Folk Music and Folk Instrument
Folk music is the musical expression of people of a particular place. At a glance we find that in the rhythm of folk music and musical instruments used in it, there is a clear impression of what that place is like. Binai is one such instrument of Uttarakhand.
The Himalayas, mountains, rivers, ponds, waterfalls, jungles etc. compose a special environment of Uttarakhand. Musical expression of this environment is carried by few special types of musical instruments. Similar environment is home to many states and countries.This is the reason that Himalayan states of India and neighboring Himalayan regions of neighboring countries have similarities in their folk music.
The soul of Uttarakhand folk music corresponds to that of regions ranging from Nepal, Bhutan to Scottish music. Folk tunes and instruments used in these places and regions have amazing ability to express the geographical surroundings of the region and the life of the people. Whenever or wherever you listen to folk music of a particular area the picture of that place emerges in front of you.
Traditional instrument of Uttarakhand ‘Binai’
Mashakbeen, Dhol, Dumwa, Hudka, Bronze plate and conch etc. are the musical instruments that create the geographical, social andcultural landscape of Uttarakhand. As we know, the folk music of Uttarakhand is not in a very good state. Many folk music genres have become extinct with the passage of many great artists. Some of them are reaching their respective ends. The people and state don’t seem to be particularly interested in the preservation of folk music.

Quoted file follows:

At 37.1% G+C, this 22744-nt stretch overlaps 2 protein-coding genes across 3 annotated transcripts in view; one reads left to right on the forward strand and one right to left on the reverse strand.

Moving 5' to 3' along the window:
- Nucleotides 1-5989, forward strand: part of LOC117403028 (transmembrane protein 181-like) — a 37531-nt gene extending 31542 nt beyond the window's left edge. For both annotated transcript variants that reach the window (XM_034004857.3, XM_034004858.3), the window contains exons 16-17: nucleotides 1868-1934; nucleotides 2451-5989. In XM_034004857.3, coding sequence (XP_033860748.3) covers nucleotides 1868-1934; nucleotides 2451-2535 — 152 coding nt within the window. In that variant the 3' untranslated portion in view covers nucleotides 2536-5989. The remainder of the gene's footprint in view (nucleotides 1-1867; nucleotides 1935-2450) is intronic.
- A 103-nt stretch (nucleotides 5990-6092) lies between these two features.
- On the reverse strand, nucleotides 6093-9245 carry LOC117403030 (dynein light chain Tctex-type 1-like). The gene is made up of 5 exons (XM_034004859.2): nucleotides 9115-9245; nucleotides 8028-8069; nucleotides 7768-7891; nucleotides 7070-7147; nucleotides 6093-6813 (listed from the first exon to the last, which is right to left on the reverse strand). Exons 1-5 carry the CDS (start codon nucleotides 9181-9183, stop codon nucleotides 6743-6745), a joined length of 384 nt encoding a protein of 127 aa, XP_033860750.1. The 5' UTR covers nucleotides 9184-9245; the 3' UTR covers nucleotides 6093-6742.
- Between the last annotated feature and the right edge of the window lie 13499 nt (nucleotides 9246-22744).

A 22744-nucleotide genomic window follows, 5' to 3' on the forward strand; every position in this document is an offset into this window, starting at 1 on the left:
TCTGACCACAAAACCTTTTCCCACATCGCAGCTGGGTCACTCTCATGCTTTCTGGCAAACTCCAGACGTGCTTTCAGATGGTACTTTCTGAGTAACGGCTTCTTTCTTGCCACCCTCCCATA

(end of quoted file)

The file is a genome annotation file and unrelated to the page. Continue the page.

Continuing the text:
In the absence of any kind of patronage, many traditional instruments and folklores have either become extinct or are on the verge of it. Traditional instruments such as Sarangi, Jaunya Muruli, Binai, Bhokkar, Naagfani, Iktaraare now on the verge of extinction. One of these, ‘Binai’ is in the endangered musical instrument of Uttarakhand.
‘Binai’, whose sound is almost extinct in Uttarakhand, is known and used by many other names in other parts of the country and abroad.The English name of this instrument is Jaw Harp. This instrument is also known by the names of Morsing, Mukhrshankhu, Morchhang and Morchhing etc.
Apart from Uttarakhand it was widely used in the folk music of Rajasthan, Bengal, Assam, Karnataka, Orissa, Andhra Pradesh, Tamil Nadu, as well asSindh province of Pakistan, China, Norway, Russia, Iran, France, Italy, Hungary, Germany, Vietnam and Nepal.In different places, there is a difference in its shape and size. Today it is rarely in use.
In the folk music of Rajasthan it is used very well. This instrument is mainly used as a rhythm instrument. It has been used exquisitely in Rabindra Music of Bengal. Besides, S.D. Burman and R.D. Burman have used this in Indian films.
‘Binai’was played mainly by rural women in Uttarakhand. Like the Muruli, its tone also expresses the pain of separation.Therefore, ‘Binai’ was used by lovers or newly married couple, when they were away from each other.It is said that the melodious music from the ‘Binai’ used to cast a spell both upon the player and the audience for hours.
‘Binai’ is a small instrument made of iron made by local blacksmiths. In shape, it is similar to the horse’s cord. There is a thin and flexible band between the two thick attached tweezers of iron. vibration is produced on pressing both ends of the tweezers between the teeth and moving the fingers on in the thin strip of iron. By the fusion of vibration and whiff of the player, a harmonious sound emerges. The diversity of the tone is created by increasing and decreasing pressure inside the hollow. With lesser and lesser number of people taking up the blacksmith’s trade, there are not many people left who can make a Binai.
‘Binai’ is close to extinction
Currently you cannot see the ‘Binai’ anywhere in Uttarakhand. Some 20-30 years back it was played extensively in the villages of Uttarakhand. Like many other musical instruments, we have lost ‘Binai’ too. Although there are a lot of books about musical instruments and lot of articles on the internet too, but ‘Binai’ is not recorded anywhere as an instrument belonging to Uttarakhand’s musical heritage.
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